Growing up in a pretty normal South African family you always knew the difference between wrong and right but there was no relationship with the Lord.  And then it was actually through the change in my parents that I came to know the Lord.  When they both became Christians I saw a change in their lives and I knew that I wanted to be like that so it’s been something that’s had a life-changing effect on my life and something I’d recommend to anyone.  Shaun Pollock, South Africa

There were a lot of difficult times because my cricket career has been a very chequered career.  I put my trust in God to help me to overcome the fears that I had on the cricket field.  And eventually I was able to do that with a lot of fasting and praying, spending time in the word of God and really, building my faith up.  The Bible says that God didn’t create me to be a failure, he never made failures and I can do all things through Christ.  He didn’t give me a spirit of fear but of power and I had to start believing the word of God.  And I thank God that I have been able to overcome that fear and not just the fear of playing cricket, the fear of conquering the adversities on the cricket field you know, the fear of being dropped from your national cricket team, but He has given me the confidence that now that I am in different things in life that I have that same confidence that God is with me and I can overcome just about anything with his help.  Suruj Ragoonath, West Indies

It’s always nice if you do well on the field and you can play a big part.  You know it’s an honour to play for your country and I think that’s also key in doing well.  It’s nice to be in the limelight and to know the Lord being part of my life.  You know we’re role models and people look up to us and you’ve got to show them that the Lord is part of you and that his light is shining through whatever you do off the field.  Nicky Boje, South Africa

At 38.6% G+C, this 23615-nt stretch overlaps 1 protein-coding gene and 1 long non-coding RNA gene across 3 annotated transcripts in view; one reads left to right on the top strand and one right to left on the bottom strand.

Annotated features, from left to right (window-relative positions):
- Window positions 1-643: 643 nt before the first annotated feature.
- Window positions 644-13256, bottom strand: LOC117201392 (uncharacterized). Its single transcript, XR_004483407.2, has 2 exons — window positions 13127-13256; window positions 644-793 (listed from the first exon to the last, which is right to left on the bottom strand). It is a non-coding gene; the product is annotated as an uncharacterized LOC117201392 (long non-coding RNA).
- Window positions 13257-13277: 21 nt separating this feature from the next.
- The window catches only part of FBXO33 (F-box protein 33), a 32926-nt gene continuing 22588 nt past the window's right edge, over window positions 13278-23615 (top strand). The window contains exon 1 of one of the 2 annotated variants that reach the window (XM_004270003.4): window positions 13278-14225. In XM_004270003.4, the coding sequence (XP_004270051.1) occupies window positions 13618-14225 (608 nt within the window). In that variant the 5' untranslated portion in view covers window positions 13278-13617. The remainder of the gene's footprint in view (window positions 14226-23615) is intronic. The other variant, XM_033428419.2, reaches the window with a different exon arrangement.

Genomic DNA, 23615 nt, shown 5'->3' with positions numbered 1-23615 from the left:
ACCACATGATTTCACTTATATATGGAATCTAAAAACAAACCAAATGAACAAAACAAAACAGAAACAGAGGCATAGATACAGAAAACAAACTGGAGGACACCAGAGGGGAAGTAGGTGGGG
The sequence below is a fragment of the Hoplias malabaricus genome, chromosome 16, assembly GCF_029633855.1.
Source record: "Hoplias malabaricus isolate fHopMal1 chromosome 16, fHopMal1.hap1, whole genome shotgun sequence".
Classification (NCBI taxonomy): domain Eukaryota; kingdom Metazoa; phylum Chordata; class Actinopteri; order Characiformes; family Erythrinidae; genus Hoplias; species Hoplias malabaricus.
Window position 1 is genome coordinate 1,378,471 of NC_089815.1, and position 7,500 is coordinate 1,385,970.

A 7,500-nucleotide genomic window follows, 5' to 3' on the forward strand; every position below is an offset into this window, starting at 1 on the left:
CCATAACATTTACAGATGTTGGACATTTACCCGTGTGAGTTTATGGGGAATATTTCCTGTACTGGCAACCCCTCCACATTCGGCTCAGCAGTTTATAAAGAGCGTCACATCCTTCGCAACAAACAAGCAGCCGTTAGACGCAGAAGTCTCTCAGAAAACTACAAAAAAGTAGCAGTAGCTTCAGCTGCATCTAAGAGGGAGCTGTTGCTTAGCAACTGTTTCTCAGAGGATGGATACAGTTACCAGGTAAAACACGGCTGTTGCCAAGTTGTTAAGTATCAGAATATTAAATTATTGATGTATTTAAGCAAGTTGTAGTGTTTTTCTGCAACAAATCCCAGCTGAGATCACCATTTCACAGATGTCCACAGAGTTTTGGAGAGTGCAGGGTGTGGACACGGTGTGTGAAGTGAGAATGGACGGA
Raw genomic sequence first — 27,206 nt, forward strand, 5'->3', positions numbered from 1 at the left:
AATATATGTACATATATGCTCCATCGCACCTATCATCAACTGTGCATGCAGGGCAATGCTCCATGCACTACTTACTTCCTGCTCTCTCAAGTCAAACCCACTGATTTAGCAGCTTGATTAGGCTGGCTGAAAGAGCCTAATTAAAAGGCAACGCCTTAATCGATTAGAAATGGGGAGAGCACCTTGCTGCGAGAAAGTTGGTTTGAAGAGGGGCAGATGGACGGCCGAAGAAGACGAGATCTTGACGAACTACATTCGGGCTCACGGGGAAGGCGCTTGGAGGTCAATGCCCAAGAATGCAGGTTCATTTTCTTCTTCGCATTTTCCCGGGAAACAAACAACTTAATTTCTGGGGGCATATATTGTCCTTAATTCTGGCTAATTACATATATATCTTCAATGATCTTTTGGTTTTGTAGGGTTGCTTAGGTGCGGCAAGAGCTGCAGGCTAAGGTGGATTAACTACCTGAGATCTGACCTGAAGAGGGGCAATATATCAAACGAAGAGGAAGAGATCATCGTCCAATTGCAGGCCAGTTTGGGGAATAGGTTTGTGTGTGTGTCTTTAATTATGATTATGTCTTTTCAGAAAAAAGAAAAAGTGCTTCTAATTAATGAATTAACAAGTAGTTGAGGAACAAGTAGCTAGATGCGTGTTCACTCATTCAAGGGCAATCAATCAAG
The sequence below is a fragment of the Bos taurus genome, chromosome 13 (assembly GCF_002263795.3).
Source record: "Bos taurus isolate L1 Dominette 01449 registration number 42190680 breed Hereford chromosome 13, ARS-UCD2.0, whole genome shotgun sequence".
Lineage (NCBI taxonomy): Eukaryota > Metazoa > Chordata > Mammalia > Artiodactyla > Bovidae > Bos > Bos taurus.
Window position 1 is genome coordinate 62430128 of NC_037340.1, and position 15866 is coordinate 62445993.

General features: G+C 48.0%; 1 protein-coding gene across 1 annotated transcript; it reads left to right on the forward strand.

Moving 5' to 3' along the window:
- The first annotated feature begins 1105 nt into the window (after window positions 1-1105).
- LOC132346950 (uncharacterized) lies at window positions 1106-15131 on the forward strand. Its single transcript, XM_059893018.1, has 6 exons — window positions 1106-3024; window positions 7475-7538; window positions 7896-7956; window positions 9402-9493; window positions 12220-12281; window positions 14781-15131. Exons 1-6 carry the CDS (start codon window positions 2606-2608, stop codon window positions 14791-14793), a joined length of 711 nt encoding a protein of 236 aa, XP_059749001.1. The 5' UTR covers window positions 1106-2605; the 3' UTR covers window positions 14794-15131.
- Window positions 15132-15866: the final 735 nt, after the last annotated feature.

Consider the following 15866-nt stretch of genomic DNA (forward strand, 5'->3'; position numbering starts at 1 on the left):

Round Table

Discussions on moral and ethical issues in the game we love.  Three issues discussed by our panel:

  • Henry Olonga, played 30 Tests and 50 ODIs for Zimbabwe
  • Brian Pearson, ECB registered umpire and coach
  • Chris Binstead, cricket fan and supporter of Sussex CCC and England

1. Walking.  Should batsmen be expected to walk if they know they are out, regardless of the umpire’s decision?


2. Sledging.  What is sledging, is it a fair part of the game and when does it overstep the mark?


Top sledges:

Fred Trueman:  An Australian batsman was walking onto the field, opened the gate and before he could shut it, Trueman remarked: "Don't bother shutting it, son, you won't be there long enough".

Merv Hughes and Graham Gooch:  Merv Hughes was all over Gooch in one Test and proceeded to say: "Would you like me to bowl a piano and see if you can play that".

Mark Waugh and James Ormond:  James Ormond came out to bat in a match with Australia. Mark Waugh, at slip, let rip: "What are you doing out here? You're too rubbish to play for England!" Ormond replied: "Maybe so, but at least I'm the best player in my family".


3. Respecting the Umpire’s Decision.  It’s part of the preamble to the Laws of the Game in a section called the Spirit of the Game.  Why is respecting the umpire’s decision so important?